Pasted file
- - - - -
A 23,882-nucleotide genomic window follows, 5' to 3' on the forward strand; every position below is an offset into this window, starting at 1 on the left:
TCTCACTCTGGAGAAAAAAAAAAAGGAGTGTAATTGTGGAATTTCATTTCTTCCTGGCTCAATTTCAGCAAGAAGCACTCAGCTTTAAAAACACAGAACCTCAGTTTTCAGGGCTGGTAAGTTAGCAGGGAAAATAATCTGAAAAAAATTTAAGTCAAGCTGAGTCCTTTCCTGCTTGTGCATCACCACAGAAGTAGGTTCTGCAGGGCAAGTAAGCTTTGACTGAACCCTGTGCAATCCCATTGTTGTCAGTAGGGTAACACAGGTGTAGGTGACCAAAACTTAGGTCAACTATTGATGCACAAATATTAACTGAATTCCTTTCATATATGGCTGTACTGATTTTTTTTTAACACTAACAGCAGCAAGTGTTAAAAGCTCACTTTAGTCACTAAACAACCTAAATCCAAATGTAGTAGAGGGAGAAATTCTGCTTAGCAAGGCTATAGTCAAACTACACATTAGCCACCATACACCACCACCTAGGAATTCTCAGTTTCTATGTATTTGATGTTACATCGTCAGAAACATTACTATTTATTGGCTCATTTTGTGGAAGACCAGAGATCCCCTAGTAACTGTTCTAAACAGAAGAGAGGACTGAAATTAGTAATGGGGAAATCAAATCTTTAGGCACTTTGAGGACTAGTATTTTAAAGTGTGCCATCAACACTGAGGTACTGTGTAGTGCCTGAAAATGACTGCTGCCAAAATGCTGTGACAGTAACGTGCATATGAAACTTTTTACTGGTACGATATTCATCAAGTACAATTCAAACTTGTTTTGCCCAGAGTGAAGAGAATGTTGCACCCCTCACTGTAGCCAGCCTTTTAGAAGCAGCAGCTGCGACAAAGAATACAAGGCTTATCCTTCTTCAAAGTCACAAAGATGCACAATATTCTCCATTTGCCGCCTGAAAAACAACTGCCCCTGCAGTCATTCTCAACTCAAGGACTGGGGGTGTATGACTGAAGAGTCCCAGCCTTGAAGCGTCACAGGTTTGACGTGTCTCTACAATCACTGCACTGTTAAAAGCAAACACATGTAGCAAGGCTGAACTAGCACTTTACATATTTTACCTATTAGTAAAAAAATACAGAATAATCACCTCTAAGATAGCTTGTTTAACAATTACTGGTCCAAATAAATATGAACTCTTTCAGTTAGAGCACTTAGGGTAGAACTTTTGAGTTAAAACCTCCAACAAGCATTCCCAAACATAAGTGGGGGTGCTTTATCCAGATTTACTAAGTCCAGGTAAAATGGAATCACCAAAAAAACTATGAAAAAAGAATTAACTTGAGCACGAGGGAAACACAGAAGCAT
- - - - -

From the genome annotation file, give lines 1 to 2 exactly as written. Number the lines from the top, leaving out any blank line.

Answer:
A 23,882-nucleotide genomic window follows, 5' to 3' on the forward strand; every position below is an offset into this window, starting at 1 on the left:
TCTCACTCTGGAGAAAAAAAAAAAGGAGTGTAATTGTGGAATTTCATTTCTTCCTGGCTCAATTTCAGCAAGAAGCACTCAGCTTTAAAAACACAGAACCTCAGTTTTCAGGGCTGGTAAGTTAGCAGGGAAAATAATCTGAAAAAAATTTAAGTCAAGCTGAGTCCTTTCCTGCTTGTGCATCACCACAGAAGTAGGTTCTGCAGGGCAAGTAAGCTTTGACTGAACCCTGTGCAATCCCATTGTTGTCAGTAGGGTAACACAGGTGTAGGTGACCAAAACTTAGGTCAACTATTGATGCACAAATATTAACTGAATTCCTTTCATATATGGCTGTACTGATTTTTTTTTAACACTAACAGCAGCAAGTGTTAAAAGCTCACTTTAGTCACTAAACAACCTAAATCCAAATGTAGTAGAGGGAGAAATTCTGCTTAGCAAGGCTATAGTCAAACTACACATTAGCCACCATACACCACCACCTAGGAATTCTCAGTTTCTATGTATTTGATGTTACATCGTCAGAAACATTACTATTTATTGGCTCATTTTGTGGAAGACCAGAGATCCCCTAGTAACTGTTCTAAACAGAAGAGAGGACTGAAATTAGTAATGGGGAAATCAAATCTTTAGGCACTTTGAGGACTAGTATTTTAAAGTGTGCCATCAACACTGAGGTACTGTGTAGTGCCTGAAAATGACTGCTGCCAAAATGCTGTGACAGTAACGTGCATATGAAACTTTTTACTGGTACGATATTCATCAAGTACAATTCAAACTTGTTTTGCCCAGAGTGAAGAGAATGTTGCACCCCTCACTGTAGCCAGCCTTTTAGAAGCAGCAGCTGCGACAAAGAATACAAGGCTTATCCTTCTTCAAAGTCACAAAGATGCACAATATTCTCCATTTGCCGCCTGAAAAACAACTGCCCCTGCAGTCATTCTCAACTCAAGGACTGGGGGTGTATGACTGAAGAGTCCCAGCCTTGAAGCGTCACAGGTTTGACGTGTCTCTACAATCACTGCACTGTTAAAAGCAAACACATGTAGCAAGGCTGAACTAGCACTTTACATATTTTACCTATTAGTAAAAAAATACAGAATAATCACCTCTAAGATAGCTTGTTTAACAATTACTGGTCCAAATAAATATGAACTCTTTCAGTTAGAGCACTTAGGGTAGAACTTTTGAGTTAAAACCTCCAACAAGCATTCCCAAACATAAGTGGGGGTGCTTTATCCAGATTTACTAAGTCCAGGTAAAATGGAATCACCAAAAAAACTATGAAAAAAGAATTAACTTGAGCACGAGGGAAACACAGAAGCAT